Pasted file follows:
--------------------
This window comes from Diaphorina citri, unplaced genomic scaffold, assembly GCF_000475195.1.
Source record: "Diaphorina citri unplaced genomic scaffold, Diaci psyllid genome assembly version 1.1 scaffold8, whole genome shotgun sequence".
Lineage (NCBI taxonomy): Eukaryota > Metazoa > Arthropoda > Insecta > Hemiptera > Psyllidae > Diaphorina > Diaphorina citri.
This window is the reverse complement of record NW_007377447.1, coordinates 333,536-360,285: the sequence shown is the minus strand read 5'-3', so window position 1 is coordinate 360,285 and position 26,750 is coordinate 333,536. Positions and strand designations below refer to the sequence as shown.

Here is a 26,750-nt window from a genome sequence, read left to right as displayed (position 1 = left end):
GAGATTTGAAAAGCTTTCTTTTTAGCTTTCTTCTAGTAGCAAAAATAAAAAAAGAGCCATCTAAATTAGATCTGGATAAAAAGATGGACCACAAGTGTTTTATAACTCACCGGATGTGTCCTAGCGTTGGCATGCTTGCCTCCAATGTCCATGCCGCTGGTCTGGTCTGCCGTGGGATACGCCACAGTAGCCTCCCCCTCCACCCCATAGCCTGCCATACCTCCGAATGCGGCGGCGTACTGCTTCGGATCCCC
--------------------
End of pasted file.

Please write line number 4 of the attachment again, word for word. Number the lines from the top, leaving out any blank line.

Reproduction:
This window is the reverse complement of record NW_007377447.1, coordinates 333,536-360,285: the sequence shown is the minus strand read 5'-3', so window position 1 is coordinate 360,285 and position 26,750 is coordinate 333,536. Positions and strand designations below refer to the sequence as shown.